Michigan defensive lineman Will Heininger unsure if he'll play through foot sprain at Sugar Bowl
Melanie Maxwell | AnnArbor.com
NEW ORLEANS -- Will Heininger grew up watching Michigan football stars like David Harris and Shawn Crable "knock players out."
He is a native of Ann Arbor and attended Pioneer High School, which shares an intersection with Michigan Stadium. He used to dream of one day wearing a winged helmet himself.
So, it wasn't hard for him to turn down an opportunity to play Division I baseball so he could walk-on to the Michigan football team as a 220-pound defensive lineman.
Now, as the final game of a dream career approaches, he is walking around with a protective boot.
The fifth-year senior defensive lineman suffered a sprained foot in practice Dec. 22 and his status for the matchup Tuesday against Virginia Tech in the Sugar Bowl (8:30 p.m., ESPN) is questionable.
How optimistic is Heininger that he'll be available against the Hokies?
"I don’t know," he said. "I just keep working with (trainers) every day, and it keeps responding every day."
Michigan coach Brady Hoke said Heininger is experienced enough and cerebral enough that he's not concerned about the senior's grasp of the game plan, but Heininger also said he needs to get in some practice time if he is to play next week.
He said the foot is getting better every day, but he's still not sure when -- or if -- he will be able to practice.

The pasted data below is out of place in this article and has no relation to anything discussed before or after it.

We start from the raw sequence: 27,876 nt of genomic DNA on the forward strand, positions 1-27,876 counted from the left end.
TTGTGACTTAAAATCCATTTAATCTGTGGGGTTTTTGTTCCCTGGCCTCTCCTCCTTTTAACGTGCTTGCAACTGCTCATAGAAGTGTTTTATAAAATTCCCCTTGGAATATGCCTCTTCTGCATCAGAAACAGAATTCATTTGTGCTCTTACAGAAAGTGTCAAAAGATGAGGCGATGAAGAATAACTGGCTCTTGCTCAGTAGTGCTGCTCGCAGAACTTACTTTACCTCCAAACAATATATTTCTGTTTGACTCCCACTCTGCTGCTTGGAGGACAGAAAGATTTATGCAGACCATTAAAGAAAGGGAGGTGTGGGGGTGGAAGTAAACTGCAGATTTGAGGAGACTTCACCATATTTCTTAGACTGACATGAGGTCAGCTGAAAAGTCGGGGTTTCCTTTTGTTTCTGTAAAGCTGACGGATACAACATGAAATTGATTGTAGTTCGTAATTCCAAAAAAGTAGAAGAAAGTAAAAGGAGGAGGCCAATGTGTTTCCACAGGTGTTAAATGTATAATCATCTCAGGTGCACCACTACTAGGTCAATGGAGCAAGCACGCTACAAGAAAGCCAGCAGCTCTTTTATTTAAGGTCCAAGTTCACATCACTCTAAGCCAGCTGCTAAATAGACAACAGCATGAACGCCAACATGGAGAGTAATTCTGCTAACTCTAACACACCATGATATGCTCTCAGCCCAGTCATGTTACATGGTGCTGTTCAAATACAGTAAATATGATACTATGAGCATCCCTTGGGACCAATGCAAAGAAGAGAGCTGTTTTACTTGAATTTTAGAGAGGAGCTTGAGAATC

“If there’s any way I can play,” he said, “I’m going to play.”
If he can't play, it'd be a devastating ending for a senior who rose into the starting lineup this year after battling his entire career to crack the rotation.
Heininger was an unheralded recruit who, as a 220-pound freshman, matched up every day in practice with future No. 1 draft pick Jake Long. In five years, Heininger put on nearly 80 pounds and remade his game.
He turned himself into one of the Wolverines' steadiest defenders, helping to lead a resurgence this year on that side of the ball. He started every game, recording 23 tackles and one sack.
He also has excelled in the classroom, and already has an investment job lined up in Chicago for next year. He has the lofty ambition of one day owning a pro football or baseball franchise.
Heininger knows it's possible he's played his last game at Michigan, and that hurts, but he also has no regrets.
"I would definitely say this is a dream come true," Heininger said. "I love this school, and I wouldn’t trade this experience for anything."
While he hasn't been able to practice, Heininger has immersed himself in film study, adding, "I know Virginia Tech pretty well. I’ve watched a ton of film and I know what they’re going to do, I think."
He's been imparting that knowledge on young players such as Quinton Washington and Richard Ash -- guys once considered building blocks for the future who now could be thrust into the present, if Heininger can't go.
Michigan already is without reserve defensive lineman Nathan Brink, who suffered an undisclosed injury.
Washington is the youngster who's name comes up the most from coaches and players as a possible fill-in next week.
"Quinton has gotten years better this year," Heininger said. "He’s really come into his own. You have to remember, he’s only been playing D-line for a year-and-a-half."
Junior Will Campbell also is expected to play a more significant role against the Hokies.
"Will is just freakishly talented," Heininger said. "Sometimes he doesn’t show it, but when he does, look out."